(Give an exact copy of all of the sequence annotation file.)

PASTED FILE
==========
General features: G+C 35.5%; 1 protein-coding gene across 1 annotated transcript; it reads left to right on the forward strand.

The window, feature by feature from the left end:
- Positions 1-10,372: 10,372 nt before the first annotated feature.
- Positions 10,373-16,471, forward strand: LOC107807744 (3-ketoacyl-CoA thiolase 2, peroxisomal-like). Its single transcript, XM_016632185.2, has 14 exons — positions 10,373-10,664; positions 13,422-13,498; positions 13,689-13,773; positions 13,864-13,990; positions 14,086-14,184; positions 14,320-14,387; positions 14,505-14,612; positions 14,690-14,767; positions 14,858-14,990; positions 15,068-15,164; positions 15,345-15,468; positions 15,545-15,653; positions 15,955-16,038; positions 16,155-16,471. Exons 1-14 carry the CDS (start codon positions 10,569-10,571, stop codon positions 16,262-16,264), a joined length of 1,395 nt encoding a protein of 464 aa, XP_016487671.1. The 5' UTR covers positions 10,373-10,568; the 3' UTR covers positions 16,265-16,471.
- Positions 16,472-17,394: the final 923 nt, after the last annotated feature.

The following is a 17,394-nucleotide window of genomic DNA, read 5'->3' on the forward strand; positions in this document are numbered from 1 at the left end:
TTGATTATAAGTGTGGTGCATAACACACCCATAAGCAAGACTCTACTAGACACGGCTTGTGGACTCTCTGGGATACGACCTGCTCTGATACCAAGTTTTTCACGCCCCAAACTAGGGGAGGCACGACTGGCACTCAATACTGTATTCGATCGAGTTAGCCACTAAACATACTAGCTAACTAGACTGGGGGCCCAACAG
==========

General features: G+C 35.5%; 1 protein-coding gene across 1 annotated transcript; it reads left to right on the forward strand.

The window, feature by feature from the left end:
- Positions 1-10,372: 10,372 nt before the first annotated feature.
- Positions 10,373-16,471, forward strand: LOC107807744 (3-ketoacyl-CoA thiolase 2, peroxisomal-like). Its single transcript, XM_016632185.2, has 14 exons — positions 10,373-10,664; positions 13,422-13,498; positions 13,689-13,773; positions 13,864-13,990; positions 14,086-14,184; positions 14,320-14,387; positions 14,505-14,612; positions 14,690-14,767; positions 14,858-14,990; positions 15,068-15,164; positions 15,345-15,468; positions 15,545-15,653; positions 15,955-16,038; positions 16,155-16,471. Exons 1-14 carry the CDS (start codon positions 10,569-10,571, stop codon positions 16,262-16,264), a joined length of 1,395 nt encoding a protein of 464 aa, XP_016487671.1. The 5' UTR covers positions 10,373-10,568; the 3' UTR covers positions 16,265-16,471.
- Positions 16,472-17,394: the final 923 nt, after the last annotated feature.

The following is a 17,394-nucleotide window of genomic DNA, read 5'->3' on the forward strand; positions in this document are numbered from 1 at the left end:
TTGATTATAAGTGTGGTGCATAACACACCCATAAGCAAGACTCTACTAGACACGGCTTGTGGACTCTCTGGGATACGACCTGCTCTGATACCAAGTTTTTCACGCCCCAAACTAGGGGAGGCACGACTGGCACTCAATACTGTATTCGATCGAGTTAGCCACTAAACATACTAGCTAACTAGACTGGGGGCCCAACAG